DAI is a loan. The annual interest rate paid is called the Stability Fee, subject to change based on market conditions, and MKR votes. In addition, if the value of the Vault collateral falls below the 150% ratio "automated Maker Protocol" auctions take place. In effect, the collateral is sold "using an internal market-based mechanism". The DAI received from the auction is used to cover the Vault's outstanding obligations plus the liquidation fee set by MKR voters.

If, during the auction, enough DAI is bid to cover the vault's obligations, including payment of the liquidation fee (a set percentage), the auction converts to a Reverse Collateral Auction to sell as little collateral as possible, any leftover returned to the vault. If the auction fails to raise DAI sufficient to cover the debt, then the deficit is converted to Protocol debt. Protocol debt is covered in the Maker Buffer, where DAI generated from stability fees is kept. The "buffer" has a maximum limit, at which point DAI is sold for MKR. The MKR purchased, then is destroyed thereby reducing the total MKR supply.

The DAI Savings Rate functions as a monetary tool to maintain the peg to the US dollar. If the value of DAI rises above the peg, then MKR holders lower the DSR to encourage DAI users to withdraw DAI from their savings account. The effect is the supply of DAI in circulation increases thereby reducing its value. To the contrary, if the value of DAI falls beneath the peg, then MKR holders raise the DSR to encourage DAI users to deposit more DAI in their savings account thereby reducing the supply of DAI and increasing its value. Maker holders act as a central bank by raising or lowering interest rates to maintain the stability of DAI.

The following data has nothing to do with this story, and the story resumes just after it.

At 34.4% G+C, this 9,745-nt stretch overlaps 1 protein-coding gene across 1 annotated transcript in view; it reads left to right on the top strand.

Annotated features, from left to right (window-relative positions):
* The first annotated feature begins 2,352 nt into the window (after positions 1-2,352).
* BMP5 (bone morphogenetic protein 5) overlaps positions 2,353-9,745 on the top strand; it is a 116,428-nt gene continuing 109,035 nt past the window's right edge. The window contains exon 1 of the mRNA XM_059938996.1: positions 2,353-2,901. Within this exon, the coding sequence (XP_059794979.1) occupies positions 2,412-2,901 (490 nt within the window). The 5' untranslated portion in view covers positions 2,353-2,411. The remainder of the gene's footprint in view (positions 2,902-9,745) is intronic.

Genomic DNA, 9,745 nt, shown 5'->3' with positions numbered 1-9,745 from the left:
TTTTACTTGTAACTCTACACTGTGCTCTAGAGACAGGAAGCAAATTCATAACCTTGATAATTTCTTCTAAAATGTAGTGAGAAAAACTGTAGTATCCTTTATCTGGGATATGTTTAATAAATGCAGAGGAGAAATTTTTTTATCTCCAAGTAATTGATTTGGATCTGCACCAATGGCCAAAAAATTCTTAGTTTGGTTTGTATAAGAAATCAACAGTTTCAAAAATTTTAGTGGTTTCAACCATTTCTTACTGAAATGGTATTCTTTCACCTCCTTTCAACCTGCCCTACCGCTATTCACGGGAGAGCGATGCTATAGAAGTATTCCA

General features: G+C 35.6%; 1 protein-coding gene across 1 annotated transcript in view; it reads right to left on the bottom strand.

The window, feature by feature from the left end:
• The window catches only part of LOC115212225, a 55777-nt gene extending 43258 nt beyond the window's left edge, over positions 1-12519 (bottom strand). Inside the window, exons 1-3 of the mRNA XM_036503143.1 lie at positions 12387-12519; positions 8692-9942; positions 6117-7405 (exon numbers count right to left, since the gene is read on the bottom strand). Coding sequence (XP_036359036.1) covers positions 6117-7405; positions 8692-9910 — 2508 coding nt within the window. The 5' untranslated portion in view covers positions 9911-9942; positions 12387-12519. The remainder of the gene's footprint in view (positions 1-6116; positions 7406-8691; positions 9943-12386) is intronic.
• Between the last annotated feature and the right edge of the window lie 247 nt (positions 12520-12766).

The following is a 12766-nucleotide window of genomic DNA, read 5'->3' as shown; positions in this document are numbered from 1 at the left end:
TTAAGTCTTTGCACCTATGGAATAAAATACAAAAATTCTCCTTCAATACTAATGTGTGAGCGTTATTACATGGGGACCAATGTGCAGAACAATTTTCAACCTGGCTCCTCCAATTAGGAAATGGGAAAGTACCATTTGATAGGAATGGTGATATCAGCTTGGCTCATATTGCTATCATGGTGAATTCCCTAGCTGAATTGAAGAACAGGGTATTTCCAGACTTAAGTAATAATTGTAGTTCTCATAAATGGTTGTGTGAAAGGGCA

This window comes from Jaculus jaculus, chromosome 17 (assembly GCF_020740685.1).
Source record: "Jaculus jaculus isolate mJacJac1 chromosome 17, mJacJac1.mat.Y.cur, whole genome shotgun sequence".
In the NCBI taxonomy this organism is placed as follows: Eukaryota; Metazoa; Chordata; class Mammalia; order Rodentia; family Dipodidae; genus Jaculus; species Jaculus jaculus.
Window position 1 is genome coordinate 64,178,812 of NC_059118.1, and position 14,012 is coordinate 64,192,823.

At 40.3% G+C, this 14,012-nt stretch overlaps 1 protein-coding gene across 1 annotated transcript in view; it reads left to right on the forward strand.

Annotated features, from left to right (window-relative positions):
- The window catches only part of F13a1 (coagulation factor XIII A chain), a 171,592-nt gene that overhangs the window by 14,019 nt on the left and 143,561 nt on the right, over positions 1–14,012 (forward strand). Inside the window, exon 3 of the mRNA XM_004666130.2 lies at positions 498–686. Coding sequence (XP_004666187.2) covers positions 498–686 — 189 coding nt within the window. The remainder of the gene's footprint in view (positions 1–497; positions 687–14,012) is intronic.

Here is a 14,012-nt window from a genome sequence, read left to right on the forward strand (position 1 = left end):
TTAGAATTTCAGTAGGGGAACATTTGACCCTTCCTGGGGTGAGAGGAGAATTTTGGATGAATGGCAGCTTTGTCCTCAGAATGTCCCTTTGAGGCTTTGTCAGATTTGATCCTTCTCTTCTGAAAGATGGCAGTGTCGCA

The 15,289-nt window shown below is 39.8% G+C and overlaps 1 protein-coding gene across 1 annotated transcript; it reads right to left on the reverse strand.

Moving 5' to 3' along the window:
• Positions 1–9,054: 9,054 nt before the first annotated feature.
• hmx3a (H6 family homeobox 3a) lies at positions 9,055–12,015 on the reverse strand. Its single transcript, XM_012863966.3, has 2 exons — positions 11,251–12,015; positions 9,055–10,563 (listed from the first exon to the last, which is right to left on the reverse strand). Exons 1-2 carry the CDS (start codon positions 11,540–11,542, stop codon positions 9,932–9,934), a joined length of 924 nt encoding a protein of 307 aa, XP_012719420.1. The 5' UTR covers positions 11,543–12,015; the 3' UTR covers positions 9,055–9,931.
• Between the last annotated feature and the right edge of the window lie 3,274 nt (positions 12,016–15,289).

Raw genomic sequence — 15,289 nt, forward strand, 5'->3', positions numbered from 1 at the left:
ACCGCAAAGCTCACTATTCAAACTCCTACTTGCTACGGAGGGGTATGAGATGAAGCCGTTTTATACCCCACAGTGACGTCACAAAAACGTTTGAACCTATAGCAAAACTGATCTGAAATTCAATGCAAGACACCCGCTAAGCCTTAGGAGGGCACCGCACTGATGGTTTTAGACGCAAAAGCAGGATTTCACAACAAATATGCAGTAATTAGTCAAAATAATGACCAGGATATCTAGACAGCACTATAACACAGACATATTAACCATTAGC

Oracles are used to feed off-chain data to the smart contracts on the Ethereum chain. That data is the market value of approved collateral with respect to the US dollar. This information is used to adjust the percentage of collateral required to meet the minimum over-collateralization of 150%.

The Maker Protocol
"Current elements of the Maker Protocol are the DAI stablecoin, Maker Collateral Vaults, Oracles, and Voting". [WP] The Maker DOA governs the Maker Protocol by setting parameters through the voting power of MKR holders. The Maker Protocol was the first decentralised finance (DeFi) application to earn substantial adoption and is one of the "largest decentralised applications (dapps) on the Ethereum blockchain. Oracles transpose off-chain information, such as the exchange rate of ETH/USD to on-chain smart contracts.